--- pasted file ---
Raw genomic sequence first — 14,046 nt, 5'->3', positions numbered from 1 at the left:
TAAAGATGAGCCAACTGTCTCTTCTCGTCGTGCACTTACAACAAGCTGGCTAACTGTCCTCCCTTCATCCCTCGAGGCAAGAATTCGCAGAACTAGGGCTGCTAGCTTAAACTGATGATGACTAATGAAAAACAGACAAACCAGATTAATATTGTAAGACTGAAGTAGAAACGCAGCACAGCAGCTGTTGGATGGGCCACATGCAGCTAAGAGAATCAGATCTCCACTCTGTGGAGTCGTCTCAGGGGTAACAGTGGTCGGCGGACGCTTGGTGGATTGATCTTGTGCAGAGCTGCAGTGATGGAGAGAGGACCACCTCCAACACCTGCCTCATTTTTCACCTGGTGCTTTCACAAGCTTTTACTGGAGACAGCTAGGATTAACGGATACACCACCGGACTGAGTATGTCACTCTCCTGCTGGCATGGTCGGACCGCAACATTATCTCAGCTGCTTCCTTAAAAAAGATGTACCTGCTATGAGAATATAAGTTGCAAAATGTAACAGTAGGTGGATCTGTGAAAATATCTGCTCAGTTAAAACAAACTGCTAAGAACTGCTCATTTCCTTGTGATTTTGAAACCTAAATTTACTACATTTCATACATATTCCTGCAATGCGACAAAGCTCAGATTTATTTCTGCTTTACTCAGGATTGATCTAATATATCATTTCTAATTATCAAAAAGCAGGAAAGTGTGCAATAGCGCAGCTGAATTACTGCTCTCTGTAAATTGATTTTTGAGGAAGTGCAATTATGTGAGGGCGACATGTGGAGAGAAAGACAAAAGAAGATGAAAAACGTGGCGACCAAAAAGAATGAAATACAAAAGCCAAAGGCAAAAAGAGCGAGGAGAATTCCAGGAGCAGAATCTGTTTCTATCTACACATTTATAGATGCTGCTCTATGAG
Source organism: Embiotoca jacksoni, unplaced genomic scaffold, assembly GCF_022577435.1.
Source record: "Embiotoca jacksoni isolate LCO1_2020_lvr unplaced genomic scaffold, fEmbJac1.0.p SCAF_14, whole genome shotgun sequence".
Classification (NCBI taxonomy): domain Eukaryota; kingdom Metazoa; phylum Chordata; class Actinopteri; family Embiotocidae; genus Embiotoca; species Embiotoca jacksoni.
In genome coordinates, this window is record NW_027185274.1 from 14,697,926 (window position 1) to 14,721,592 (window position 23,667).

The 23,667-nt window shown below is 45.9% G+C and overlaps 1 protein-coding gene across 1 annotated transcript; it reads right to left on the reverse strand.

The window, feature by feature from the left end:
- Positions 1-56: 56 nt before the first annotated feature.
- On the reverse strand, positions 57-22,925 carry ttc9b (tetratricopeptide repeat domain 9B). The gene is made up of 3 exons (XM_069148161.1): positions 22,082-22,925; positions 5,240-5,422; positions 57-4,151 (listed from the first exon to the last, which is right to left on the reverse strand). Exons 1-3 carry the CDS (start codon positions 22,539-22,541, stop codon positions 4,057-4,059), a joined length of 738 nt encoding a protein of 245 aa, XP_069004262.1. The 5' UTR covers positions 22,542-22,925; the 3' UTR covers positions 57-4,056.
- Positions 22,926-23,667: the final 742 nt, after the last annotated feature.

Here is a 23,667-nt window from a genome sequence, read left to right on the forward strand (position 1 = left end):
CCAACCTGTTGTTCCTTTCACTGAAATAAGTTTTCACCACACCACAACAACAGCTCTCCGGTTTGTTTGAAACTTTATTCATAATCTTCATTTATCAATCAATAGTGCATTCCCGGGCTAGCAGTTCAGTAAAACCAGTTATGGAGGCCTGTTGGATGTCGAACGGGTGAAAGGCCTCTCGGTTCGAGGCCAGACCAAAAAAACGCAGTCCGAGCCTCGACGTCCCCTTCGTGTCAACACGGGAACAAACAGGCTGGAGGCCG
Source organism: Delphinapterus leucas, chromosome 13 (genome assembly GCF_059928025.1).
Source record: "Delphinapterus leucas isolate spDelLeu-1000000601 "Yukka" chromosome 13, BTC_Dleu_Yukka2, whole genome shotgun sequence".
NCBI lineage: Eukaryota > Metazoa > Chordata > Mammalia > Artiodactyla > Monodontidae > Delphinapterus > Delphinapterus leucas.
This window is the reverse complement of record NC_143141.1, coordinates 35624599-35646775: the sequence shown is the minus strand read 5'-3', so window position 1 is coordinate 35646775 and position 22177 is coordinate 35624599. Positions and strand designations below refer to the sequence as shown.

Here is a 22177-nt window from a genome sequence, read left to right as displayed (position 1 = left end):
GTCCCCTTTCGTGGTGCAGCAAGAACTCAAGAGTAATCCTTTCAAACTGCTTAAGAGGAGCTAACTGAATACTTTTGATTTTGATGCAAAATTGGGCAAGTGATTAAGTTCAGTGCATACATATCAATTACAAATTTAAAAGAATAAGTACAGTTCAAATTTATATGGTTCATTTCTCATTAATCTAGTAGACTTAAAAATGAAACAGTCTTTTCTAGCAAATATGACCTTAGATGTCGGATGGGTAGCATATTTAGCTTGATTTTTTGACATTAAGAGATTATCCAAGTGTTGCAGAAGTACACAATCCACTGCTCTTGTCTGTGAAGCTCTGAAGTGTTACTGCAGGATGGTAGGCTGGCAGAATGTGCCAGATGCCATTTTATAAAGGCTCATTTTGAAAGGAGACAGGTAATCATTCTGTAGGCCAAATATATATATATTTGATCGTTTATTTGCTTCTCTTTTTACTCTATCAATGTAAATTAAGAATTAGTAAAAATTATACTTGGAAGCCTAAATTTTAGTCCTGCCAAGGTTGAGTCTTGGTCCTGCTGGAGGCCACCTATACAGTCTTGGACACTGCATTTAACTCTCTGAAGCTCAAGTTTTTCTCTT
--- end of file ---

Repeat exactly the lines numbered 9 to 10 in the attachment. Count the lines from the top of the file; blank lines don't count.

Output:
- Positions 1-56: 56 nt before the first annotated feature.
- On the reverse strand, positions 57-22,925 carry ttc9b (tetratricopeptide repeat domain 9B). The gene is made up of 3 exons (XM_069148161.1): positions 22,082-22,925; positions 5,240-5,422; positions 57-4,151 (listed from the first exon to the last, which is right to left on the reverse strand). Exons 1-3 carry the CDS (start codon positions 22,539-22,541, stop codon positions 4,057-4,059), a joined length of 738 nt encoding a protein of 245 aa, XP_069004262.1. The 5' UTR covers positions 22,542-22,925; the 3' UTR covers positions 57-4,056.